After cutting public funding of Icelandic cinema by 35% in the last two years, due to the financial crisis, the Icelandic Ministries of Culture and Finance have now signed a new agreement with the industry outlining a 62% increase of state support from now till 2015, when it will amount to $5.7 million (ISK 700 million).
”$5.7 million was what we were supposed to have for 2010, so with the same money after a five-year delay – and a 50% devaluation after the crash – we will still run on tight budgets,” said managing director Laufey Guðjónsdóttir, of the Icelandic Film Centre. ”However, the Icelandic economy is still difficult, so it was probably the best result we could hope for. And Icelandic filmmakers are used to working with low budgets, and they have before delivered good films despite limited resources.”
”What’s important about the agreement is that we now have a framework – we know approximately what we have on the table in the next couple of years. And for the first time the government has allocated money for the digital preservation of older Icelandic films,” Guðjónsdóttir concluded.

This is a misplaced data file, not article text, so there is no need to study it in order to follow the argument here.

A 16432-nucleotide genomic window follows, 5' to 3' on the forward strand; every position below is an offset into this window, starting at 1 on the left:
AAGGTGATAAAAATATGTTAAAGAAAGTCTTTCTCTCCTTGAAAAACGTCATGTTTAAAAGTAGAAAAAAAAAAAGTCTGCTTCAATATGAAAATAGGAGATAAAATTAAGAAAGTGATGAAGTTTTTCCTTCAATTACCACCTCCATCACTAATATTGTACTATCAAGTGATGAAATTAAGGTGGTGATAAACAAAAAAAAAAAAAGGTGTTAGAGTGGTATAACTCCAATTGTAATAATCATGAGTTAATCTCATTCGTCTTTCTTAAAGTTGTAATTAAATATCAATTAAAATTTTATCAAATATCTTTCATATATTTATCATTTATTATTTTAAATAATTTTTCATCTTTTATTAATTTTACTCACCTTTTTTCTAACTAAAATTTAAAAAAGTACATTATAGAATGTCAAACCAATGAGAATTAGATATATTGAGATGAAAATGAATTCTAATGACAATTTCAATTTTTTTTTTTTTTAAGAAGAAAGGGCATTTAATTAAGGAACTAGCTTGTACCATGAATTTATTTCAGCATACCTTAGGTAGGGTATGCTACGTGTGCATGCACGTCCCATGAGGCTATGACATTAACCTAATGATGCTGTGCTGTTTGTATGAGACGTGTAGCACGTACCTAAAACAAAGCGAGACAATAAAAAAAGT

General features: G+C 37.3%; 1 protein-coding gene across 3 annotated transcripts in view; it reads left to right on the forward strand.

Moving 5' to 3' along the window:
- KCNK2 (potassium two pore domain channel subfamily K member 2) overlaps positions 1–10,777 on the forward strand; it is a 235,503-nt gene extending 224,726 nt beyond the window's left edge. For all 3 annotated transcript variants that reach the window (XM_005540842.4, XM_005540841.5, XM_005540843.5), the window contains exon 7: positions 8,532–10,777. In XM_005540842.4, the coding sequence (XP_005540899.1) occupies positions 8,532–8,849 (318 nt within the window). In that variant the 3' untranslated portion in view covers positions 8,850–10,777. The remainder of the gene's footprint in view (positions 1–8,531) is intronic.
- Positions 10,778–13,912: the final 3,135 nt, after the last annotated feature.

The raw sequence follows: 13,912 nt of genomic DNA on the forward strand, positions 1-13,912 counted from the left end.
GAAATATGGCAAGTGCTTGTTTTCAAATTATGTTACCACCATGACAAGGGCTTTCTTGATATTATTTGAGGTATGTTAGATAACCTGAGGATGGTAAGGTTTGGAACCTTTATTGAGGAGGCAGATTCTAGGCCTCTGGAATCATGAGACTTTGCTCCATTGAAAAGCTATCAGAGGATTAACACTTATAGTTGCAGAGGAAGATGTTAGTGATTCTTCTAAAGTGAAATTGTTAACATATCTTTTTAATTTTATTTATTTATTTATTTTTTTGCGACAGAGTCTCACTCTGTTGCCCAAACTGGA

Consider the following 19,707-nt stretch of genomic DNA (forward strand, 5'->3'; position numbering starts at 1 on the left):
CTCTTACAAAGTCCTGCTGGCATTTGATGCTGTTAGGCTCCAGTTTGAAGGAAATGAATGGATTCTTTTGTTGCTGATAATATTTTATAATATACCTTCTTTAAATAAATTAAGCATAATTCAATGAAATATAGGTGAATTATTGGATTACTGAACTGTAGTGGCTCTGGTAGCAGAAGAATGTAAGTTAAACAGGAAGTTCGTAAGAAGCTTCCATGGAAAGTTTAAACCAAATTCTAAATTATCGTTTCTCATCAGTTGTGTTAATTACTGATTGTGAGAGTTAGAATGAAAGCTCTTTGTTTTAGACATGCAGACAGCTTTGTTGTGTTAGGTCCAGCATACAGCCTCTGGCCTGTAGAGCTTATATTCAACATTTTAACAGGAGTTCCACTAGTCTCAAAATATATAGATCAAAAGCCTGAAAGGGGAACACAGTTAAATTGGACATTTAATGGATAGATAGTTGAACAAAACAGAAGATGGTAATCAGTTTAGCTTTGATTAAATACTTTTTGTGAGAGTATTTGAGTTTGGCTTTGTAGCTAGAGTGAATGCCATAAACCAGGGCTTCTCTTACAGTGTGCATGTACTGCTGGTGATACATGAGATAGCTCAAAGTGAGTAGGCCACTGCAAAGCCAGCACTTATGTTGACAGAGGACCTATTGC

After nine Icelandic productions in 2010 and eight in 2011, Gudjónsdóttir expected three new films to be launched this year, including Baltasar Kormákur’s The Deep (which was shot in 2010) [pictured], cinematographer-turned-director Óskar Axelsson’s feature debut, Black’s Game (from 2011), and Börkur Gunnarsson’s Rock Bottom.
Signed with Icelandic Producers Association, the Association of Icelandic Film Directors and the Icelandic Filmmakers Association, the contract introduces a new support system based on box-office earnings. If Iceland’s economy improves faster than expected, government grants may be renegotiated, it states.
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